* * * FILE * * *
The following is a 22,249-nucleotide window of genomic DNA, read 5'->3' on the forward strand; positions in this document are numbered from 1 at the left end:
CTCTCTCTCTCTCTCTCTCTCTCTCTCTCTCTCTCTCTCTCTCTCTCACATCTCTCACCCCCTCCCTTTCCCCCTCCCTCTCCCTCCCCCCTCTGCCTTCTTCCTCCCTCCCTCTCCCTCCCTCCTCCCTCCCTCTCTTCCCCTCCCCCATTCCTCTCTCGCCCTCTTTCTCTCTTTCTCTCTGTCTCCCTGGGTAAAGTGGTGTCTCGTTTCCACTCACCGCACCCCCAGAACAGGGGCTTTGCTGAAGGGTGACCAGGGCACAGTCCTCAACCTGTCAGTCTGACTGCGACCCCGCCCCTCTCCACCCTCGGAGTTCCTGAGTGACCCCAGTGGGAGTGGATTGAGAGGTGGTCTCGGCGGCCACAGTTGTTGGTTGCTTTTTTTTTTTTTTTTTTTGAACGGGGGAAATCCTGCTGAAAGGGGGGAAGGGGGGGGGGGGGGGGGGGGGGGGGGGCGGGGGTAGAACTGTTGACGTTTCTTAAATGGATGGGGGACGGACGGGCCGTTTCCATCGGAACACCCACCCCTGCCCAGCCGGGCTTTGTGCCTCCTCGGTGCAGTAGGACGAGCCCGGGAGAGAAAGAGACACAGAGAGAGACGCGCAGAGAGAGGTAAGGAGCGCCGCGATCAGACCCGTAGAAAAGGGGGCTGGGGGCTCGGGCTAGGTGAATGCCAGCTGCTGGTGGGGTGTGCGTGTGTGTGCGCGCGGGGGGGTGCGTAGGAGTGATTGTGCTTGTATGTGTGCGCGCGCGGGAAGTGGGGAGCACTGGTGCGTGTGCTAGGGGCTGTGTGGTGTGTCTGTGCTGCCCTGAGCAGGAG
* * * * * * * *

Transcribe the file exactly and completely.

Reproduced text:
The following is a 22,249-nucleotide window of genomic DNA, read 5'->3' on the forward strand; positions in this document are numbered from 1 at the left end:
CTCTCTCTCTCTCTCTCTCTCTCTCTCTCTCTCTCTCTCTCTCTCTCACATCTCTCACCCCCTCCCTTTCCCCCTCCCTCTCCCTCCCCCCTCTGCCTTCTTCCTCCCTCCCTCTCCCTCCCTCCTCCCTCCCTCTCTTCCCCTCCCCCATTCCTCTCTCGCCCTCTTTCTCTCTTTCTCTCTGTCTCCCTGGGTAAAGTGGTGTCTCGTTTCCACTCACCGCACCCCCAGAACAGGGGCTTTGCTGAAGGGTGACCAGGGCACAGTCCTCAACCTGTCAGTCTGACTGCGACCCCGCCCCTCTCCACCCTCGGAGTTCCTGAGTGACCCCAGTGGGAGTGGATTGAGAGGTGGTCTCGGCGGCCACAGTTGTTGGTTGCTTTTTTTTTTTTTTTTTTTGAACGGGGGAAATCCTGCTGAAAGGGGGGAAGGGGGGGGGGGGGGGGGGGGGGGGGGGCGGGGGTAGAACTGTTGACGTTTCTTAAATGGATGGGGGACGGACGGGCCGTTTCCATCGGAACACCCACCCCTGCCCAGCCGGGCTTTGTGCCTCCTCGGTGCAGTAGGACGAGCCCGGGAGAGAAAGAGACACAGAGAGAGACGCGCAGAGAGAGGTAAGGAGCGCCGCGATCAGACCCGTAGAAAAGGGGGCTGGGGGCTCGGGCTAGGTGAATGCCAGCTGCTGGTGGGGTGTGCGTGTGTGTGCGCGCGGGGGGGTGCGTAGGAGTGATTGTGCTTGTATGTGTGCGCGCGCGGGAAGTGGGGAGCACTGGTGCGTGTGCTAGGGGCTGTGTGGTGTGTCTGTGCTGCCCTGAGCAGGAG